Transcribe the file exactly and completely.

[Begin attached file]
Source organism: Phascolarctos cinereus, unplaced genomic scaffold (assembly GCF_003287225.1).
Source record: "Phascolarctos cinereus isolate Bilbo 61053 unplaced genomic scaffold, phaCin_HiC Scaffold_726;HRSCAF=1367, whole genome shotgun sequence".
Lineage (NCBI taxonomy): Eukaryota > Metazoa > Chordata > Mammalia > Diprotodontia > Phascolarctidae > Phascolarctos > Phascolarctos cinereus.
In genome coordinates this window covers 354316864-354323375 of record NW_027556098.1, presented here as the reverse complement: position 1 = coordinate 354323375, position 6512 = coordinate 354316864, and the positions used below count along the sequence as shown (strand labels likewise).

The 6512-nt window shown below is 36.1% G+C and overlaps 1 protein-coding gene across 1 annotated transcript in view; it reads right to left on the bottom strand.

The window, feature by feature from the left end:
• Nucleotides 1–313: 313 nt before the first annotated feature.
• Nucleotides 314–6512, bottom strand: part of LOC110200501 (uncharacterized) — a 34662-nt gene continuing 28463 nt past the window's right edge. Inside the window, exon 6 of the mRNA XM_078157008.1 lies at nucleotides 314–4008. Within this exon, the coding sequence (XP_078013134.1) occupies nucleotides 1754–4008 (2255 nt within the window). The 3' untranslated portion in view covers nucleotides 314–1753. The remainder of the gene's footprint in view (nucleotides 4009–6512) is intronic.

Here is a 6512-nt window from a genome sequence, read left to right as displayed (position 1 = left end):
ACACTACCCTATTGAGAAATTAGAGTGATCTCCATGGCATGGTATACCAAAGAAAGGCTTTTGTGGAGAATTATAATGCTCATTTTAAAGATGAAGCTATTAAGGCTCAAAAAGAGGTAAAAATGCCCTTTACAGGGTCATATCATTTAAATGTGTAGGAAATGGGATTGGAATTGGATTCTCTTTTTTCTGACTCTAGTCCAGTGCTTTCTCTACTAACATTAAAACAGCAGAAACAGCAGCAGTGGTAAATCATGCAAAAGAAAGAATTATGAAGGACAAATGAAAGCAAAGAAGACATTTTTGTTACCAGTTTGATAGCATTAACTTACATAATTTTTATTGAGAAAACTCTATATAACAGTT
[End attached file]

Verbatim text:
Source organism: Phascolarctos cinereus, unplaced genomic scaffold (assembly GCF_003287225.1).
Source record: "Phascolarctos cinereus isolate Bilbo 61053 unplaced genomic scaffold, phaCin_HiC Scaffold_726;HRSCAF=1367, whole genome shotgun sequence".
Lineage (NCBI taxonomy): Eukaryota > Metazoa > Chordata > Mammalia > Diprotodontia > Phascolarctidae > Phascolarctos > Phascolarctos cinereus.
In genome coordinates this window covers 354316864-354323375 of record NW_027556098.1, presented here as the reverse complement: position 1 = coordinate 354323375, position 6512 = coordinate 354316864, and the positions used below count along the sequence as shown (strand labels likewise).

The 6512-nt window shown below is 36.1% G+C and overlaps 1 protein-coding gene across 1 annotated transcript in view; it reads right to left on the bottom strand.

The window, feature by feature from the left end:
• Nucleotides 1–313: 313 nt before the first annotated feature.
• Nucleotides 314–6512, bottom strand: part of LOC110200501 (uncharacterized) — a 34662-nt gene continuing 28463 nt past the window's right edge. Inside the window, exon 6 of the mRNA XM_078157008.1 lies at nucleotides 314–4008. Within this exon, the coding sequence (XP_078013134.1) occupies nucleotides 1754–4008 (2255 nt within the window). The 3' untranslated portion in view covers nucleotides 314–1753. The remainder of the gene's footprint in view (nucleotides 4009–6512) is intronic.

Here is a 6512-nt window from a genome sequence, read left to right as displayed (position 1 = left end):
ACACTACCCTATTGAGAAATTAGAGTGATCTCCATGGCATGGTATACCAAAGAAAGGCTTTTGTGGAGAATTATAATGCTCATTTTAAAGATGAAGCTATTAAGGCTCAAAAAGAGGTAAAAATGCCCTTTACAGGGTCATATCATTTAAATGTGTAGGAAATGGGATTGGAATTGGATTCTCTTTTTTCTGACTCTAGTCCAGTGCTTTCTCTACTAACATTAAAACAGCAGAAACAGCAGCAGTGGTAAATCATGCAAAAGAAAGAATTATGAAGGACAAATGAAAGCAAAGAAGACATTTTTGTTACCAGTTTGATAGCATTAACTTACATAATTTTTATTGAGAAAACTCTATATAACAGTT